Bonza promises to be the independent low-cost airline that many Australian consumers have wished for. Still, some are sceptical that the market can support another operator.
Bonza, funded by the US private investment group 777 Partners, stated that it would begin flying next year, using Boeing 737-8 planes.
According to CEO Tim Jordan, the company’s objective would be to provide routes into leisure destinations where connections generally constrain travel via big cities.
However, breaking into Australia’s duopoly airline business is a far easier process than it appears.
Strategic Aviation Solutions’ chairman is Neil Hansford. He has almost 40 years of experience assessing airline business plans and believes that focusing solely on flying vacationers is unsustainable.
“The problem is that no one in Australia can thrive only on the leisure market. To generate a sufficient yield from your passengers, you need a component of the business market, “Mr Hansford told 9News.com.au.
Bonza CEO Tim Jordan told The Sydney Morning Herald and The Age that the airline will cater to Australia’s ‘tradies, teachers, kids, and caretakers’ and will focus on expanding to new places rather than only Melbourne, Sydney, and Brisbane.
Existing carriers do not already serve the majority of the routes indicated by Bonza.
“We’re targeting the everyday Australian…we’re not going to have the bells and whistles like lounges and frequent flyer programmes,” Mr Jordan explained.
Mr Jordan has been in the aviation sector for over 25 years. It has spent the last decade working on the establishment of an Australian low-fare airline. With the potential of interstate travel finally becoming a reality, Mr Jordan believes there is room for an independent domestic carrier to build a name for itself.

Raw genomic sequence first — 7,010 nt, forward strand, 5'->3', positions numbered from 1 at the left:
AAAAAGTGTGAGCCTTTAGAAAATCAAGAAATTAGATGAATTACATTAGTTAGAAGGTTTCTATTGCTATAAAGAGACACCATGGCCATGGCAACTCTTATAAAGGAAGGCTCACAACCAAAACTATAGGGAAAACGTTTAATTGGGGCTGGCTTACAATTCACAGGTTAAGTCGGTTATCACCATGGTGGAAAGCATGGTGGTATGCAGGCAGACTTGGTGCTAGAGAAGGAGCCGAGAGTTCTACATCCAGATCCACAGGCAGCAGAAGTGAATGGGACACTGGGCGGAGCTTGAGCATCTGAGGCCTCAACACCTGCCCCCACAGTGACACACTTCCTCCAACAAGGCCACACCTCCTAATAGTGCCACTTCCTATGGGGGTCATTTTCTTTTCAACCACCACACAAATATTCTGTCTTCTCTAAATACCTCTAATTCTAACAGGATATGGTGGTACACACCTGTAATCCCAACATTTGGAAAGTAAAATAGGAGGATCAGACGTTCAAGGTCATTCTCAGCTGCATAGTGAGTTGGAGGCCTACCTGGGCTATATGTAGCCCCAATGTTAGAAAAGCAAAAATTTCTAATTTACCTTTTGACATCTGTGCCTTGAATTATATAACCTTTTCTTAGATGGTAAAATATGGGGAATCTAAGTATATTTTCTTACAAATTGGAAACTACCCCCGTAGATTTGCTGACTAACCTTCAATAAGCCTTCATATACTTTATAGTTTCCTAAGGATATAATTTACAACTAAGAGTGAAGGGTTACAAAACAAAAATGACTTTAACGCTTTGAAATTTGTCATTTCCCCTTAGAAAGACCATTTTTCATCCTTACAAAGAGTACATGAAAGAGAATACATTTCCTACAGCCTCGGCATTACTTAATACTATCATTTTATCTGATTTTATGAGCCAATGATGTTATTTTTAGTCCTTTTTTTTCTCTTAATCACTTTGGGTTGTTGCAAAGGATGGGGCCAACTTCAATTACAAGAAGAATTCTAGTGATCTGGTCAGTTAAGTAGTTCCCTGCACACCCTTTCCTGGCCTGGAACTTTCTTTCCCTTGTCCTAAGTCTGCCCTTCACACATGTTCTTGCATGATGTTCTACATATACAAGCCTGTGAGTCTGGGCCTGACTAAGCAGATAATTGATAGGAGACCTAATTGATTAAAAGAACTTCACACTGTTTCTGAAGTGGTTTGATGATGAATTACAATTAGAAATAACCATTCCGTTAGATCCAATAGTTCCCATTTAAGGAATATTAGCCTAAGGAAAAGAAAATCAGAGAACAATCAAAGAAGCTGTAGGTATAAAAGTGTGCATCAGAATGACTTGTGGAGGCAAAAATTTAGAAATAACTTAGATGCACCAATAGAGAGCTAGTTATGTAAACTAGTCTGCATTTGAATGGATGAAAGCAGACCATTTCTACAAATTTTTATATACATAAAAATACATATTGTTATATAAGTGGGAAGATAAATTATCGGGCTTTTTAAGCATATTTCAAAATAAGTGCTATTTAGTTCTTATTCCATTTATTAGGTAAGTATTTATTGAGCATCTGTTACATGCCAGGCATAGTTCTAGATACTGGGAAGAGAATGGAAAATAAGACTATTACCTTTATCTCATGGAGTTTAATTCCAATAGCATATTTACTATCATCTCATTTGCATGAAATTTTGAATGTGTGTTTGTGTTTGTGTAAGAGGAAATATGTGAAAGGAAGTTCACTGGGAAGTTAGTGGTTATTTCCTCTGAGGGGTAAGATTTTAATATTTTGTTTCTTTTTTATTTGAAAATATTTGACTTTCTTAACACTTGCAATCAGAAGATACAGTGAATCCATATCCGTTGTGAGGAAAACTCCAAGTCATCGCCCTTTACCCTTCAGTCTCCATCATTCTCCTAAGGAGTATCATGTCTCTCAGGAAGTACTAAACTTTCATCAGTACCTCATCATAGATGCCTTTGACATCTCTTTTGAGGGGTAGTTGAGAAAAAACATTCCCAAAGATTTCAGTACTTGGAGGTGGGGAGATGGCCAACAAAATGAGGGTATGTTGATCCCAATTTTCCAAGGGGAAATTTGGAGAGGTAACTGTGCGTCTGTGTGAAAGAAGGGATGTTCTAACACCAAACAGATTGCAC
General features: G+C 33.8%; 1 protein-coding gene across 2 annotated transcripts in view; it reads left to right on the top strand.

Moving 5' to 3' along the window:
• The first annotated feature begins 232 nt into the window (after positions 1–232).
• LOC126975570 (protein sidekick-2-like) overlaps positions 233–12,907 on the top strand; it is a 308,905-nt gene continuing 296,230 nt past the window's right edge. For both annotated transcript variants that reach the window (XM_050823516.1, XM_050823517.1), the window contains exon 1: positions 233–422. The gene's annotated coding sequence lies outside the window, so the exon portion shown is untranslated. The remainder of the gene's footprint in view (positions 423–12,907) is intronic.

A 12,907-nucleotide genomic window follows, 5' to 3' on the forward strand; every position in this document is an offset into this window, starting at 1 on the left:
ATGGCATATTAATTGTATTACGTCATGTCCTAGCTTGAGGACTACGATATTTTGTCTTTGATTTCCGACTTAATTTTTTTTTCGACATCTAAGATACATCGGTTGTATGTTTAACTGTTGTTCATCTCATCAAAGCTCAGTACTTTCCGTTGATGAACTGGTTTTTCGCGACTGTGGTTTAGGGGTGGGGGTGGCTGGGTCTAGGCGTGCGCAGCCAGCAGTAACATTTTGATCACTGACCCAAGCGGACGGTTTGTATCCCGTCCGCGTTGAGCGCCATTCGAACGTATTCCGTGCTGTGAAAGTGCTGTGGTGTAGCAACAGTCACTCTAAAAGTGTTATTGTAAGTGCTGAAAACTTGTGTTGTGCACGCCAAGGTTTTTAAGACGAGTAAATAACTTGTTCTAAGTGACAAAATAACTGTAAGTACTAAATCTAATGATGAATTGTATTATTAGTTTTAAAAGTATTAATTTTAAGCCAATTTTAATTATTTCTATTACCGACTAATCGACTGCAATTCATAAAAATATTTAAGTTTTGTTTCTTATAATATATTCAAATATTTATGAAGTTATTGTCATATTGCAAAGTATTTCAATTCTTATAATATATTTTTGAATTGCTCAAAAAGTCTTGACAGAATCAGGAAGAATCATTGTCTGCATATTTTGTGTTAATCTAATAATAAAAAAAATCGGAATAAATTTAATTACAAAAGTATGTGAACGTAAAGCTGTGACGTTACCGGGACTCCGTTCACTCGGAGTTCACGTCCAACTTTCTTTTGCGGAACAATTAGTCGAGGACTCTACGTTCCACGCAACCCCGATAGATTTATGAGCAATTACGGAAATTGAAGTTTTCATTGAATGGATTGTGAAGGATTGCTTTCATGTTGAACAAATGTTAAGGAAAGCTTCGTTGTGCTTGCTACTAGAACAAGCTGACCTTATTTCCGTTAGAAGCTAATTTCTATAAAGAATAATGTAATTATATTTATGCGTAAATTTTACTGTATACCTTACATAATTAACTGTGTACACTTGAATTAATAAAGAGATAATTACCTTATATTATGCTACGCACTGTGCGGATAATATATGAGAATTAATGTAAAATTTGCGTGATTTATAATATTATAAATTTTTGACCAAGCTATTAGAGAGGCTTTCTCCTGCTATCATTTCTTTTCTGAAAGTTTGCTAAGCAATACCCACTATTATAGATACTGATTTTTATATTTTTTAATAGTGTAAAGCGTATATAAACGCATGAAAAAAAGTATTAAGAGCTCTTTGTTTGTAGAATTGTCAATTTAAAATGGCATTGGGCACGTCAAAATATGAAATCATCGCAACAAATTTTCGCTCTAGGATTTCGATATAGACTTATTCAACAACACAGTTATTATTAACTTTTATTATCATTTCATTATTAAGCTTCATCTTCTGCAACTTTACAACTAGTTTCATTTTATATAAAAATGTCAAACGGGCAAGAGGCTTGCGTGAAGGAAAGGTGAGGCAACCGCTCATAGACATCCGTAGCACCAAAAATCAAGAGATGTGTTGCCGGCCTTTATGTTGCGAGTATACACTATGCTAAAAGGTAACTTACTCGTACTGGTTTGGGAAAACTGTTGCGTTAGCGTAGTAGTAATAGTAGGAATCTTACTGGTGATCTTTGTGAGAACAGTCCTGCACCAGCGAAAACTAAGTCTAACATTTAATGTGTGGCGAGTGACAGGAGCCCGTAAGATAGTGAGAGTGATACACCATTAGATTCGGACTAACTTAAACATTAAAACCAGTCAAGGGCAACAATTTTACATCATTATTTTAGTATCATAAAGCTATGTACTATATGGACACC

Tigerair, founded in 2007 by Singapore-based Tiger Airways, was a full-service budget airline before becoming a part of Virgin Australia in 2013. According to Mr Jordan, the move left a gap in the market that has never been filled.
“There has always been an opportunity, but it has taken a different form.” “Since Tiger’s original takeover, the opportunity has increased in size, while the economies of regional centres have grown in importance,” he said.
“Countries with the most aviation growth are those having independent, low-cost operators who can create new markets that would otherwise not exist if full-service carriers operated them.”
Bonza has been under development for several years and will call over 45 Australian airports this week to gauge early interest in the service while it awaits regulatory approval.
Mr Jordan stated that the airline is eager to capitalise on the anticipated rise in demand once pandemic restrictions are eased across Australia.
“I believe that when international restrictions are abolished, there will be a period of lower international travel rates locally.” “The rest of the world has proved that when given the opportunity, Australia’s domestic markets recover quickly,” he said.
Mr Jordan is the creator of Kazakhstan airline FlyArystan. The central Asian group experienced a 37% increase in the first six months of 2021 compared to the corresponding time before the pandemic.
Bonza is the most recent addition to 777’s portfolio of aviation interests, which already includes Canada’s only independent low-cost carrier, Flair Airlines, and the South-East Asian-based Value Alliance.
Josh Wander, the managing partner of 777 Partners, believes the moment has come to revive Australia’s independent aviation industry. “There is a big chance to both do well and do well by democratising air travel through lower pricing,” he says. We want to expand customer choice while also making travel more inexpensive and accessible to all.
By Joe Cusmano